Keenan Cornelius: "No-Gi Is Imploding Because Of Leg Locks And Wrestling"

Keenan Cornelius: "No-Gi Is Imploding"

Controversial to some, a thoughtful analysis to others. Keenan Cornelius offered his opinion on the development of the no-gi grappling metagame when he joined us in the studio earlier this year. 

Hywel Teague: So ADCC is a big one, and man we get a lot of questions in here about, kind of about the leg lock game and stuff like that. Because you're known for being a technician in jiu-jitsu. You're a technical innovator, let's say. That's kind of one of the labels that I think-

Keenan Cornelius: Eloquently put, if I do say so myself. And also accurate.

Hywel Teague: Any time anybody thinks of Keenan, they think of the various tricks that you come up with, the various new things that you're unveiling in competition. Your work in teaching jiu-jitsu in the seminars. But, we were talking about this a little earlier, is that no-gi, it's really diverging from the gi game nowadays. Now how do you see that happening?

Reid Connell: It feels like the no-gi game is exploding, like a lot of people are doing it-

Keenan Cornelius: It's imploding.

Reid Connell: Imploding?

Keenan Cornelius: Yeah, because there's significant ... Can we all just agree that there's significantly less techniques in no-gi, than in the gi.

Reid Connell: Significantly less?

Keenan Cornelius: Yes.

Will Safford: I would agree. There are less options.

Keenan Cornelius: There are less things that you can do.

Hywel Teague: It's not less technical, but there are less-

Keenan Cornelius: It is less technical. 100%. No-gi is a much more athletic game. This is coming from someone ... I have more accolades no-gi than I do gi. If you look at my stats ...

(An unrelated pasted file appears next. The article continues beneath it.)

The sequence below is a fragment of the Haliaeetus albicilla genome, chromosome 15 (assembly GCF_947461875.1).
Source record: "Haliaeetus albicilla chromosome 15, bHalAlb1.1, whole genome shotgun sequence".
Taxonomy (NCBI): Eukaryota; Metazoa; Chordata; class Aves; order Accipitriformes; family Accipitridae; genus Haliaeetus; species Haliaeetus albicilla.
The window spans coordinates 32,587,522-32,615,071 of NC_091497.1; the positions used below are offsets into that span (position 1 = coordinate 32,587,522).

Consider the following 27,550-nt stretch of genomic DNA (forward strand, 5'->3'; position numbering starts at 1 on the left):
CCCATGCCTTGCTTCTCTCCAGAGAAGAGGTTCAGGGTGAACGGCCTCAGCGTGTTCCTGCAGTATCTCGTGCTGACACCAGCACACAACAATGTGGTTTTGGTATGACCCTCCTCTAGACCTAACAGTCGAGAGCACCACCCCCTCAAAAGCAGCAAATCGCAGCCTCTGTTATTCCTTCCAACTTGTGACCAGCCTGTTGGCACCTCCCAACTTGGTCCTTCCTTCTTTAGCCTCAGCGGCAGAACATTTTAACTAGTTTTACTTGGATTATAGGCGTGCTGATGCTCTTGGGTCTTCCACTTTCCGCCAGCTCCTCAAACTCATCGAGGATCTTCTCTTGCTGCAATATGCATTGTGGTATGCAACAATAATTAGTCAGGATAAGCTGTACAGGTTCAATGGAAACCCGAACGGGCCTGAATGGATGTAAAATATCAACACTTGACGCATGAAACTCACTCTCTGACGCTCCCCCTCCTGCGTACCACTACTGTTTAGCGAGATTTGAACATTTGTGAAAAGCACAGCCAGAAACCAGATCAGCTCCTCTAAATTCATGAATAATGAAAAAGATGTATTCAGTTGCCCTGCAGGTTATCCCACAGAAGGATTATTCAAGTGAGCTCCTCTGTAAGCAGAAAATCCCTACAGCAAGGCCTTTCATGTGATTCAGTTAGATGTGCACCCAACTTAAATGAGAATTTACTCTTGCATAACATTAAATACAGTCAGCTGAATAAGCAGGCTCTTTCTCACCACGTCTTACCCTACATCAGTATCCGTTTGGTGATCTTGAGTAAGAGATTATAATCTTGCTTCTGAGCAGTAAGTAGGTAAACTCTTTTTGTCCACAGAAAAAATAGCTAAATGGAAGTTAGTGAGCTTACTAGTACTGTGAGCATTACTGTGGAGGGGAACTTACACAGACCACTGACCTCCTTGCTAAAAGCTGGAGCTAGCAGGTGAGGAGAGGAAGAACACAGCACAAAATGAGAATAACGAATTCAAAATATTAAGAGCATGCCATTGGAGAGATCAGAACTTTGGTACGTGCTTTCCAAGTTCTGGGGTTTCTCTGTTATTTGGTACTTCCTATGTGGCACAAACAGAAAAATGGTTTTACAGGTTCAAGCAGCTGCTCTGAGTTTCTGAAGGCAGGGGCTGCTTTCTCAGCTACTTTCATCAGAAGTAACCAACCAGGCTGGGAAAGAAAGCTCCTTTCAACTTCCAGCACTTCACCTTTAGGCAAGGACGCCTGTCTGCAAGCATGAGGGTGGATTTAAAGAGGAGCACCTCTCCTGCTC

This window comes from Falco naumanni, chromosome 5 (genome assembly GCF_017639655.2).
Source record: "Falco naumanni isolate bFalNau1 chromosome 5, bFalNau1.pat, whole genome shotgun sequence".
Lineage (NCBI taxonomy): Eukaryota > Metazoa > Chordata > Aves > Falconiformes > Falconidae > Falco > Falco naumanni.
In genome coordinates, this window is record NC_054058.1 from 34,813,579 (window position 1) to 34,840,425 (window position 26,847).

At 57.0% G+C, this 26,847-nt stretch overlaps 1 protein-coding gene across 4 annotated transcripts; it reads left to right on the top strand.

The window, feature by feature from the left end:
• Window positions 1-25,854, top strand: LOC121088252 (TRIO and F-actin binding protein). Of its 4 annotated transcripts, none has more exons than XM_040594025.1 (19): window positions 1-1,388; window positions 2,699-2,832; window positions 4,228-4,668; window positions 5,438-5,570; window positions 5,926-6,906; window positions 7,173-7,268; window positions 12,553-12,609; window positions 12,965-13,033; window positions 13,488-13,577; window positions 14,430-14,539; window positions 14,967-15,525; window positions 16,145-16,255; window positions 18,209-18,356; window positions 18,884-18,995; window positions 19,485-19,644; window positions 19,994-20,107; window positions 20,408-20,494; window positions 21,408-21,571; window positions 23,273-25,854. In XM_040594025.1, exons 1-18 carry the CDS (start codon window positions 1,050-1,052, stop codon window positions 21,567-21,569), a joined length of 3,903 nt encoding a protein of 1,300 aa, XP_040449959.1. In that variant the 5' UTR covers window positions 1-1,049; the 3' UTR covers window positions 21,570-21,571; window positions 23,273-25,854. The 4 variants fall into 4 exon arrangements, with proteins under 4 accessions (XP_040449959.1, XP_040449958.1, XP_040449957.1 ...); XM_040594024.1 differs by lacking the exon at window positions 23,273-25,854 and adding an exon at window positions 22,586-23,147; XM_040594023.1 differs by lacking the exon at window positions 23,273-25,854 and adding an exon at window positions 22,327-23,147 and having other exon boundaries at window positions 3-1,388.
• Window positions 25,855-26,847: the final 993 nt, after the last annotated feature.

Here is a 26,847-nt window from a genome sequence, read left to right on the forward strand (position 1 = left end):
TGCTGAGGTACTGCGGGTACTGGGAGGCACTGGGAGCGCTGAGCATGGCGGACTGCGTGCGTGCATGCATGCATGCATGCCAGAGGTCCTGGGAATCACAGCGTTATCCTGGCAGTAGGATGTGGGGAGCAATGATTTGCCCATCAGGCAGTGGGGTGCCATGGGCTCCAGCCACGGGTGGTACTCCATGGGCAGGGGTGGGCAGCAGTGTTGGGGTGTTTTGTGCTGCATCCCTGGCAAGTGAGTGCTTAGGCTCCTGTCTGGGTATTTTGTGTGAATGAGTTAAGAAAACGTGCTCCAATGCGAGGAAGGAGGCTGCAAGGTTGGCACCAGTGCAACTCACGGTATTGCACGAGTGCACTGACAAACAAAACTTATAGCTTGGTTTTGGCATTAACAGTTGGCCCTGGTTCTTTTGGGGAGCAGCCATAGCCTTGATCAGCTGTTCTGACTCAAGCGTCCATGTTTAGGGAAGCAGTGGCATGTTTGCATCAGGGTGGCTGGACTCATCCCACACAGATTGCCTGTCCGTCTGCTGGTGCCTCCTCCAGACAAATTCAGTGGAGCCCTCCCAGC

Hywel Teague: Let's pull 'em up.

Keenan Cornelius: Look at the stats.

Hywel Teague: No-Gi world champion.

Keenan Cornelius: I'm a no-gi world champion and I've like two times silver ADCC and two time bronze ADCC. So I've been in it for a while. So I know the game, and I'm not saying this form a biased perspective. I do enjoy no-gi, or I did enjoy no-gi.

Hywel Teague: Not anymore?

Keenan Cornelius: Not as much anymore. I'm not a huge fan of no-gi. But there is less to do in no-gi because there are no grips. This is the fact that you cannot make a grip on the gi. And there are so many chokes that are just gone. How many chokes are there with the gi in jiu-jitsu? You could argue there's probably a thousand. Like if you really were trying to find every single one. Variations included.

Keenan Cornelius: So just there, that's a thousand less techniques. Point made.

Reid Connell: Let's wrap it up.

Hywel Teague: But then you say that no-gi is imploding. And you don't like it anymore, so what's happening?

Keenan Cornelius: It's imploding in the sense that it's becoming ... Like all these people who trained jiu-jitsu in the gi and no-gi, they were sort of training no-gi how they would've trained gi, which is like the classic, I pass your guard, you play guard try and sweep me, and then try and pass my guard. It's changed to where the guard pass and guard play aspect has kind of been removed by leg locks, so now the goal is, leg-lock, so it's like, be on top. If you're on bottom, leg-lock. If you're on top, avoid leg-lock and disengage. And then maybe try and pass. But there's just not a lot, there's not as much passing happening in competition. I think at the lower levels, yes, but I'm speaking from like the black belt competitive-